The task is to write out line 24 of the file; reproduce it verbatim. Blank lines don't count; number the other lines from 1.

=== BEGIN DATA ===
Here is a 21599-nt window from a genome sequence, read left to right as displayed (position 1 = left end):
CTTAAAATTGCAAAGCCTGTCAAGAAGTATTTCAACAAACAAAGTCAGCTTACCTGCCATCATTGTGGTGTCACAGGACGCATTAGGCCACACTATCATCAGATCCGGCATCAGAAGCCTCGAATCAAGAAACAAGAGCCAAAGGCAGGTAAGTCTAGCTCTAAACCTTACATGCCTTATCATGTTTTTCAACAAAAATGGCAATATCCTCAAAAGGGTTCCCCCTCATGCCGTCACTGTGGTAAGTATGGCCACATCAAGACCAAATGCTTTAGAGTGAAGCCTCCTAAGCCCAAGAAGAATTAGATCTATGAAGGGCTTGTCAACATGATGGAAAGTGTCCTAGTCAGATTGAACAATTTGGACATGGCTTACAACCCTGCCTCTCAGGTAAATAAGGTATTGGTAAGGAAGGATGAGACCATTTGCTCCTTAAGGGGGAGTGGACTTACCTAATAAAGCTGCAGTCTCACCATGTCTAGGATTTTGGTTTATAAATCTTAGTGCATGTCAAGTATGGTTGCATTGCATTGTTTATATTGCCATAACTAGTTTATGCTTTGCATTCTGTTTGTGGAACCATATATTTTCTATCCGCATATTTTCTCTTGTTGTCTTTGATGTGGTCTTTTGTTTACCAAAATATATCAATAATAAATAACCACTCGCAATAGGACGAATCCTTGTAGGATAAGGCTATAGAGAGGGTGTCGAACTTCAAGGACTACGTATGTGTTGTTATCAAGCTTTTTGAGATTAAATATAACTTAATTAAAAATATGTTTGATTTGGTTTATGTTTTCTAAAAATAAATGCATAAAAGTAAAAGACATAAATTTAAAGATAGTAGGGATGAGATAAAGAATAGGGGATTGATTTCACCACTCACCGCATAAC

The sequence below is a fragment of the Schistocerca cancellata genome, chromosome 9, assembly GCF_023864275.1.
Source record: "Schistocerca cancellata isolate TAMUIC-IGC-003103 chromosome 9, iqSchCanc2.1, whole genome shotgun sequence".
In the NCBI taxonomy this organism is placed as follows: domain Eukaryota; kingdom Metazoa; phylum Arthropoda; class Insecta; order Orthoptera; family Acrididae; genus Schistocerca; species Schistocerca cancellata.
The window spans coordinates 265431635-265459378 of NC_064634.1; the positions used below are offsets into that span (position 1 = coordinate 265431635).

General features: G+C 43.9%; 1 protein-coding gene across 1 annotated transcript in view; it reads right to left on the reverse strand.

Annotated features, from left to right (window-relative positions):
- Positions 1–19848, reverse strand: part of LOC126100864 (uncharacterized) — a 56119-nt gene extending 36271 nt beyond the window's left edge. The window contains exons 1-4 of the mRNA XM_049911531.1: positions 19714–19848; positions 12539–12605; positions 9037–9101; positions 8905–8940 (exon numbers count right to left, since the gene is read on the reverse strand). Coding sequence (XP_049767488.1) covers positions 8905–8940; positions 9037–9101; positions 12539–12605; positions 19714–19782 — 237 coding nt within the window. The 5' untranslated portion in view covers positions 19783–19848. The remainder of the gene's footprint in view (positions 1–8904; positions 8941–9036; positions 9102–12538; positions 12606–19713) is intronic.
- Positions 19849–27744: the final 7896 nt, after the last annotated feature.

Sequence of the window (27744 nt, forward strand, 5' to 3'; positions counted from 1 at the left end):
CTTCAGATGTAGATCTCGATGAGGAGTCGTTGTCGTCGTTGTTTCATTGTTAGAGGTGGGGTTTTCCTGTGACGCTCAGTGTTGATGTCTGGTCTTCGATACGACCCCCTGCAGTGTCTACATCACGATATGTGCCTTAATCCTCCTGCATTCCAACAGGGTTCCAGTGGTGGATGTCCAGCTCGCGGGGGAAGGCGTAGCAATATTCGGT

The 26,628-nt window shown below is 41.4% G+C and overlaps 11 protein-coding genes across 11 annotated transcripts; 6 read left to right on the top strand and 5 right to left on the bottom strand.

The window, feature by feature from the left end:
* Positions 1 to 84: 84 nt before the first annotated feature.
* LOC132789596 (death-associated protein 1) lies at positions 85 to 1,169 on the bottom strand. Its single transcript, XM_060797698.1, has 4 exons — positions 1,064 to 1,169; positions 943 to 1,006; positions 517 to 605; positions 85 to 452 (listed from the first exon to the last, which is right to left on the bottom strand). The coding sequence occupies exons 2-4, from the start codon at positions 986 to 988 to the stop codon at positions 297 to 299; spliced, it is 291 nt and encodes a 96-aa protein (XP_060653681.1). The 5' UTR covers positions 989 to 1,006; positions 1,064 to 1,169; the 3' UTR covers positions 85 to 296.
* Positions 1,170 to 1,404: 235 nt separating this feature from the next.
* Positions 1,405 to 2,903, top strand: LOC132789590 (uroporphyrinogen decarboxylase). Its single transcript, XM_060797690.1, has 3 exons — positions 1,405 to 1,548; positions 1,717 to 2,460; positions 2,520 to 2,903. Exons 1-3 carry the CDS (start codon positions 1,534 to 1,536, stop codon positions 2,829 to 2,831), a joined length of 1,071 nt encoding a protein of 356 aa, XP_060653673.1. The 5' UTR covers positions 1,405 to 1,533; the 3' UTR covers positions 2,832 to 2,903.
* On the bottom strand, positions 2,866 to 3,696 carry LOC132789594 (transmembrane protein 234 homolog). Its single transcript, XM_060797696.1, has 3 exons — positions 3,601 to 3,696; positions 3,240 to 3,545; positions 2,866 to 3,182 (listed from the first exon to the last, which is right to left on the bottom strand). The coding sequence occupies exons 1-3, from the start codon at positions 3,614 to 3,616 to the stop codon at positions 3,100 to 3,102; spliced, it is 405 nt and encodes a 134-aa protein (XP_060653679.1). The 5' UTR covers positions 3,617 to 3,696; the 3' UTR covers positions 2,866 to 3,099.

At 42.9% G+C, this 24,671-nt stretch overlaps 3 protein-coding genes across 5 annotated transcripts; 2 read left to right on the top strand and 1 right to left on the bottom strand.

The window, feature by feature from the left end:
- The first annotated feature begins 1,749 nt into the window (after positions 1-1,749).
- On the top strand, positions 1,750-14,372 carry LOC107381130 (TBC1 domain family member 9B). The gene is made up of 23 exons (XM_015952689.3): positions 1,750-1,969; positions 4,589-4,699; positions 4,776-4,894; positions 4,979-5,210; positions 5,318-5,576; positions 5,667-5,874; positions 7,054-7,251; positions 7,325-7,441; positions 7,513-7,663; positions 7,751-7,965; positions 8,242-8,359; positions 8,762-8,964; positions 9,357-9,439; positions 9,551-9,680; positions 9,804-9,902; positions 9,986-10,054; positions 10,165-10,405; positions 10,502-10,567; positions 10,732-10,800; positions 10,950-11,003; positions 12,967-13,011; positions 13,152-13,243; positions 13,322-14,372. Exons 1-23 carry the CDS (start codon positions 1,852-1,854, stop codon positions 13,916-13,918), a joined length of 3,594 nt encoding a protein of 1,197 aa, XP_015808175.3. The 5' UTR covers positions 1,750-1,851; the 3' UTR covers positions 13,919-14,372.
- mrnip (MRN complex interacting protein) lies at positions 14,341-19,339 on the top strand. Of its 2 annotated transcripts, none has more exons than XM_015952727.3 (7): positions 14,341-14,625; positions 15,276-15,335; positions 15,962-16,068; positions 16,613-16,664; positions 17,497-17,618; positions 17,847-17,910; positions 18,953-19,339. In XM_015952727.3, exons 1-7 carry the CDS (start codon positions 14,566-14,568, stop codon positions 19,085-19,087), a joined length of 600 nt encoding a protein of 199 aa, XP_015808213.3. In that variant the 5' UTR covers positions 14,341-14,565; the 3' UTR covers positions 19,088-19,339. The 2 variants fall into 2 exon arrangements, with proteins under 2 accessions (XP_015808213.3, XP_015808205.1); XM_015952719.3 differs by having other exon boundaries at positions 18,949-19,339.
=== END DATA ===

- mrnip (MRN complex interacting protein) lies at positions 14,341-19,339 on the top strand. Of its 2 annotated transcripts, none has more exons than XM_015952727.3 (7): positions 14,341-14,625; positions 15,276-15,335; positions 15,962-16,068; positions 16,613-16,664; positions 17,497-17,618; positions 17,847-17,910; positions 18,953-19,339. In XM_015952727.3, exons 1-7 carry the CDS (start codon positions 14,566-14,568, stop codon positions 19,085-19,087), a joined length of 600 nt encoding a protein of 199 aa, XP_015808213.3. In that variant the 5' UTR covers positions 14,341-14,565; the 3' UTR covers positions 19,088-19,339. The 2 variants fall into 2 exon arrangements, with proteins under 2 accessions (XP_015808213.3, XP_015808205.1); XM_015952719.3 differs by having other exon boundaries at positions 18,949-19,339.